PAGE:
Think before you speak: Never blurt out an answer when stressed. You never want to risk saying something wrong because you are reacting to emotional triggers. Take a sip of water or pause to reflect on the question before you answer.
Don’t fall into a trap: Interviewers repeat questions to create frustration and try to force you to give contradictory responses. Be ready for it. Stick to the message.
Never self-medicate – Avoid using recreational drugs or alcohol before questioning. You may think it will help you relax, but the consequences can be enormous if you say something you didn’t mean. Stay alert and in control.
#3. Stand Your Ground
Under adversity, a leader must answer multiple audiences: employees, co-workers, boards, auditors, investigators, and reporters. Stay on message regardless of how many times you repeat yourself.
Use different phrases: Find multiple ways to say the same thing while staying on point. How would you answer the question if you were a 70-year-old? How could you make your point a question, statement, or command? Thinking of your message in these different ways will help you develop new ways of sharing your point. Use different interview responses to avoid appearing like you memorized a single statement.
Practice: Few people can speak off the cuff eloquently. Practice your message and do dry runs with a trusted co-worker to find the holes. Every good presenter does this. They even do it with witnesses in court cases!
Look people in the eye: Nothing is more powerful than eye contact. Learn it, use it.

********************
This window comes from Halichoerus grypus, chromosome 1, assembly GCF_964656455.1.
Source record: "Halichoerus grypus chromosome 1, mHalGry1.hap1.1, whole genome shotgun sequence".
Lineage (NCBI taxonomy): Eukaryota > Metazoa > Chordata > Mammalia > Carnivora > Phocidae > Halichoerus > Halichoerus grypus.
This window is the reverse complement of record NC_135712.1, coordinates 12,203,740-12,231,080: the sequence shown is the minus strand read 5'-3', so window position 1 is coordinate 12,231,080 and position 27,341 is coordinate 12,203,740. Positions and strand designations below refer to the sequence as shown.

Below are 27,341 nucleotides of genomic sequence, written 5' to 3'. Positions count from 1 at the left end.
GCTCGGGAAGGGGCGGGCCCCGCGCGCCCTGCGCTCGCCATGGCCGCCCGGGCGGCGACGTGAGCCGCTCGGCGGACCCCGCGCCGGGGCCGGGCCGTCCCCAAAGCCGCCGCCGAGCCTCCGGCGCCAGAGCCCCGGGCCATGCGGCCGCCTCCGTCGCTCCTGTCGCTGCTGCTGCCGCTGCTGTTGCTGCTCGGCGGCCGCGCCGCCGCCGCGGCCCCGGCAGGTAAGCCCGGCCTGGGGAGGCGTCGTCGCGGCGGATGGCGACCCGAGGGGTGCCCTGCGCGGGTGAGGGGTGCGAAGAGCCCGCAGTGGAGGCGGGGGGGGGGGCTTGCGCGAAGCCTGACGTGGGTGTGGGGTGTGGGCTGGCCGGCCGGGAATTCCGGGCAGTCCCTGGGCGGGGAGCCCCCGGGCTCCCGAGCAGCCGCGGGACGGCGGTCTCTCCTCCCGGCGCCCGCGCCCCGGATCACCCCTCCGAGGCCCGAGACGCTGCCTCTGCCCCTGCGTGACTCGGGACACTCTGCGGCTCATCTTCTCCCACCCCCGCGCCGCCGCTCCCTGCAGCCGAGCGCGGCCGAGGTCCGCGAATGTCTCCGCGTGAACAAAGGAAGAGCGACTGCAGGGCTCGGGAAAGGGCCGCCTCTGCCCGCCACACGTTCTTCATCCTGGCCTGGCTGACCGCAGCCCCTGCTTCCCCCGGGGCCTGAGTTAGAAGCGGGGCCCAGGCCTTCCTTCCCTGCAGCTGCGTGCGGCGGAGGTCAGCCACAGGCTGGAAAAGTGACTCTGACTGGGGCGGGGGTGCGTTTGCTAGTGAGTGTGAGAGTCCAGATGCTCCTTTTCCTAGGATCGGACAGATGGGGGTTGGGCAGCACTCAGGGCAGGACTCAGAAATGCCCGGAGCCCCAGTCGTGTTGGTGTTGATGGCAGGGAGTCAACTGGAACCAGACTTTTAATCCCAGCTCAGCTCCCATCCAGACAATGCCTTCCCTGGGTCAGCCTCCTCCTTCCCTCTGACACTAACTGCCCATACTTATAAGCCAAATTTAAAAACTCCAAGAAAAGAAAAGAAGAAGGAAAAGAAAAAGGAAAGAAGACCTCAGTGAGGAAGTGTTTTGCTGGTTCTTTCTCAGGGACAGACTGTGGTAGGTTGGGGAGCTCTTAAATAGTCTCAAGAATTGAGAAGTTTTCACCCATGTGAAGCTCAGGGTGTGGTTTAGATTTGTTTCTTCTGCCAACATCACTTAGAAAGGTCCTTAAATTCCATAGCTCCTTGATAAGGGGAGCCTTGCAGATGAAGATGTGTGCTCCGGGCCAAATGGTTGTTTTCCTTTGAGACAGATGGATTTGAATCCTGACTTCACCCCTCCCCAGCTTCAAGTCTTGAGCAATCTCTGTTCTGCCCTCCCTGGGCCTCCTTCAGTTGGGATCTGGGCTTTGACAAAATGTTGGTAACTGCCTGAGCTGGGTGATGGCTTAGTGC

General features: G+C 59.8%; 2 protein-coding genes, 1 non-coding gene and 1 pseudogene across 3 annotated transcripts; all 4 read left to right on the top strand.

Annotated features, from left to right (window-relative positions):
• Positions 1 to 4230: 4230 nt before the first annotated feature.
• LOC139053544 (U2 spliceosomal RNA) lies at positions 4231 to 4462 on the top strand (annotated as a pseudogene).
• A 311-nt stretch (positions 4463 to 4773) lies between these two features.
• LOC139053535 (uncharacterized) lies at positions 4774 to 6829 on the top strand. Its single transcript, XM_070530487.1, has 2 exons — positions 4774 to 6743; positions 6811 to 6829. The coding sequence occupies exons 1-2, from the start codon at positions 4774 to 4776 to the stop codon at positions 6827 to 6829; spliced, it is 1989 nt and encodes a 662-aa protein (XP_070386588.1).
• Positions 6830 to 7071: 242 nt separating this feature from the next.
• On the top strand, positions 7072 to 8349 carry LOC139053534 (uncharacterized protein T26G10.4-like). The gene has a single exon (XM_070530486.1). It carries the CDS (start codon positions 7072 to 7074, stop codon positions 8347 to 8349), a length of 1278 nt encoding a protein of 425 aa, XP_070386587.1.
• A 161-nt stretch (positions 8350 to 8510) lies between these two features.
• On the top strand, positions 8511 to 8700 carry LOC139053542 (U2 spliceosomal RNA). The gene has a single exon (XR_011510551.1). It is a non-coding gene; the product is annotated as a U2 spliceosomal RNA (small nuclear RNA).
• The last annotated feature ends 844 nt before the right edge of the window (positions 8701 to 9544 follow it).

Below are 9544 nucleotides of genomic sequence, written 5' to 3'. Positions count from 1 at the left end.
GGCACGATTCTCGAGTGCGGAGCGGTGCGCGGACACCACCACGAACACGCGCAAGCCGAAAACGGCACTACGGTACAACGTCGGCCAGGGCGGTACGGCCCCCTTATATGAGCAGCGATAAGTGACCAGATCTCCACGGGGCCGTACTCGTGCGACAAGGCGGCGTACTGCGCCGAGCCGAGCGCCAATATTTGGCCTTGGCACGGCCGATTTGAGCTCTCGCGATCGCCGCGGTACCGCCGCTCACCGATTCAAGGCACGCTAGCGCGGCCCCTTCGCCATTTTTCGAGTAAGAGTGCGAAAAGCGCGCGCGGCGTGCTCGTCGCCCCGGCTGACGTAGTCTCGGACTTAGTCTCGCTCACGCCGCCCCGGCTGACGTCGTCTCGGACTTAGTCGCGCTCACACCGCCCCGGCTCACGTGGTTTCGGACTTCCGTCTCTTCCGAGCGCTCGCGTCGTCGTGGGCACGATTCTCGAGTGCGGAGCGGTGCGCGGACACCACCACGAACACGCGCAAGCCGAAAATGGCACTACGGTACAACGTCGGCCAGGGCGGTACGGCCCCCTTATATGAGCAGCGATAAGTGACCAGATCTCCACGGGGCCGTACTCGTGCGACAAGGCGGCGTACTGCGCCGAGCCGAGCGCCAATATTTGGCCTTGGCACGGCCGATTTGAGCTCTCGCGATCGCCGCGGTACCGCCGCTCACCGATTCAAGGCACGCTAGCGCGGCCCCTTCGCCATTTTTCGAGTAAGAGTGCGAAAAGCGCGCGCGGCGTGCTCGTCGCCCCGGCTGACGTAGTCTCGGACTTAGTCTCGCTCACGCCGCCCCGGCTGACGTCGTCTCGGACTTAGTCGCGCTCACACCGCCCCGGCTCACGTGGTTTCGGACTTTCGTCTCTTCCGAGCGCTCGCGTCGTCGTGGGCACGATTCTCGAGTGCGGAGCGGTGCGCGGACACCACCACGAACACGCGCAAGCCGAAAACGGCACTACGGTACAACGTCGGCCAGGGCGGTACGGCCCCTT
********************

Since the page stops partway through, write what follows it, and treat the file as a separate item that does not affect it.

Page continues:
The world’s most powerful leaders have mastered these lessons to stay calm and confident under fire. They aren’t the only ones who use these tools.
What about classic manipulators? They are excellent at convincing others that their message is valid.
Cycling legend Lance Armstrong used these techniques to fool hundreds of millions of people for many years.
After years of cheating other athletes and lying to his accusers, Armstrong finally admitted to using performance-enhancing drugs.
He came clean only after he was stripped of 7 Tour de France titles, received a lifetime ban, and was forced to step down from his foundation.
He didn’t break under interrogation.
Armstrong controlled his confession like he controlled his lies, revealing only the truths he chose during an orchestrated interview with talk show host Oprah Winfrey.
Up until the very end, Armstrong never wavered from his message. No matter who questioned him, how many times they asked, and how they pushed his buttons – he always said the same thing.
Critics described Armstrong as manipulative, controlling, hyper-aggressive, and having a huge ego. Those are the same terms used to describe some of the world’s top business executives – men and women revered for their confidence and strength. They can handle any line of questioning without a flinch.
Paterson continued, ” If you believe strongly in your strategy and feel it is right for your company, stand your ground. Others will believe you and follow you as a great leader.
Follow us on YouTube,Twitter,LinkedIn, and Facebook